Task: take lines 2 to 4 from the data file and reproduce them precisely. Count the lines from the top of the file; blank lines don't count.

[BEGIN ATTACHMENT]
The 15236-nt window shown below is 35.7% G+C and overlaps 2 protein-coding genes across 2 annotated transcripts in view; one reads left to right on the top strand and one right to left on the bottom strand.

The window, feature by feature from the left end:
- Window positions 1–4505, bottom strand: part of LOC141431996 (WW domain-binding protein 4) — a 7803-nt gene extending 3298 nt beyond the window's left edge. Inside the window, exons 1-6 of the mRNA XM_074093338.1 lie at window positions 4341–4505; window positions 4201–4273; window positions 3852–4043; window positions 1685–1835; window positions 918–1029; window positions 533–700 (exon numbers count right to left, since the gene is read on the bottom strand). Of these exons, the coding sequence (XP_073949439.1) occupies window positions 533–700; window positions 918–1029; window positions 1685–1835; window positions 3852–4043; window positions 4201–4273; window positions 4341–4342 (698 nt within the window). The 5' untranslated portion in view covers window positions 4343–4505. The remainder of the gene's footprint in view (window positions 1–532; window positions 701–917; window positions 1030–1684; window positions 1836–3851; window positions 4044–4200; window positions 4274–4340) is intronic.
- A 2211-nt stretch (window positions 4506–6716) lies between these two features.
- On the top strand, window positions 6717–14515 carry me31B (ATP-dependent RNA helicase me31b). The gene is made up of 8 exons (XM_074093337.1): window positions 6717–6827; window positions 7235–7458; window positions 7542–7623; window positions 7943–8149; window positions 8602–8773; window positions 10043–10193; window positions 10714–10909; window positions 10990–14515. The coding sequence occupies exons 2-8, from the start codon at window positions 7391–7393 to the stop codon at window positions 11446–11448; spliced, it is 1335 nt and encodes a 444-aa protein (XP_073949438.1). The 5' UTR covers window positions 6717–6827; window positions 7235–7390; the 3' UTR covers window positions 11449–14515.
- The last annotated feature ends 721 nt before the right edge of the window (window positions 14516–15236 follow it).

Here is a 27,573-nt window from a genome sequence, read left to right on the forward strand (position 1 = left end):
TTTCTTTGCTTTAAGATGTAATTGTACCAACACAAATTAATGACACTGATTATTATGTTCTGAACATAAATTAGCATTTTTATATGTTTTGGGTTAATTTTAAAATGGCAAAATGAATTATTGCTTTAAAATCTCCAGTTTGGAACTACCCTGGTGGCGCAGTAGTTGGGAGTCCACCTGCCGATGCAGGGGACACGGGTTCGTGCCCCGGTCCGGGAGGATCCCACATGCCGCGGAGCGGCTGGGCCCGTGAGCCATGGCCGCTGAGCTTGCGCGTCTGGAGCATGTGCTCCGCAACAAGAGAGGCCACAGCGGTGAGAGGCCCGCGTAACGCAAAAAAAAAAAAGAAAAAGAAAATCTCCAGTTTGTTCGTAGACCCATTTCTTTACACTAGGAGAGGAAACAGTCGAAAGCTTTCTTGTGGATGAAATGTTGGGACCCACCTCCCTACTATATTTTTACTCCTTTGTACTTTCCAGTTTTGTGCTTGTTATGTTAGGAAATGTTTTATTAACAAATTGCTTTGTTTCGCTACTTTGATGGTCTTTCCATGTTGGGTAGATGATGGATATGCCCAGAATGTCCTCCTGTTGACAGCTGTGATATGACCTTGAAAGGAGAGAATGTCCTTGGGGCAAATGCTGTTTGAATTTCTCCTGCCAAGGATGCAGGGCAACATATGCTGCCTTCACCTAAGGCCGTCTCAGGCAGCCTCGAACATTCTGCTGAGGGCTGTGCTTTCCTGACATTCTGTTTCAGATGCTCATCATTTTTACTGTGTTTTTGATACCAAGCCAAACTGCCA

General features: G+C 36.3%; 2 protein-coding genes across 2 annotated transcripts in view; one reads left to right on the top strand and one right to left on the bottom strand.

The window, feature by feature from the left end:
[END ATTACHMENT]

The window, feature by feature from the left end:
- Window positions 1–4505, bottom strand: part of LOC141431996 (WW domain-binding protein 4) — a 7803-nt gene extending 3298 nt beyond the window's left edge. Inside the window, exons 1-6 of the mRNA XM_074093338.1 lie at window positions 4341–4505; window positions 4201–4273; window positions 3852–4043; window positions 1685–1835; window positions 918–1029; window positions 533–700 (exon numbers count right to left, since the gene is read on the bottom strand). Of these exons, the coding sequence (XP_073949439.1) occupies window positions 533–700; window positions 918–1029; window positions 1685–1835; window positions 3852–4043; window positions 4201–4273; window positions 4341–4342 (698 nt within the window). The 5' untranslated portion in view covers window positions 4343–4505. The remainder of the gene's footprint in view (window positions 1–532; window positions 701–917; window positions 1030–1684; window positions 1836–3851; window positions 4044–4200; window positions 4274–4340) is intronic.
- A 2211-nt stretch (window positions 4506–6716) lies between these two features.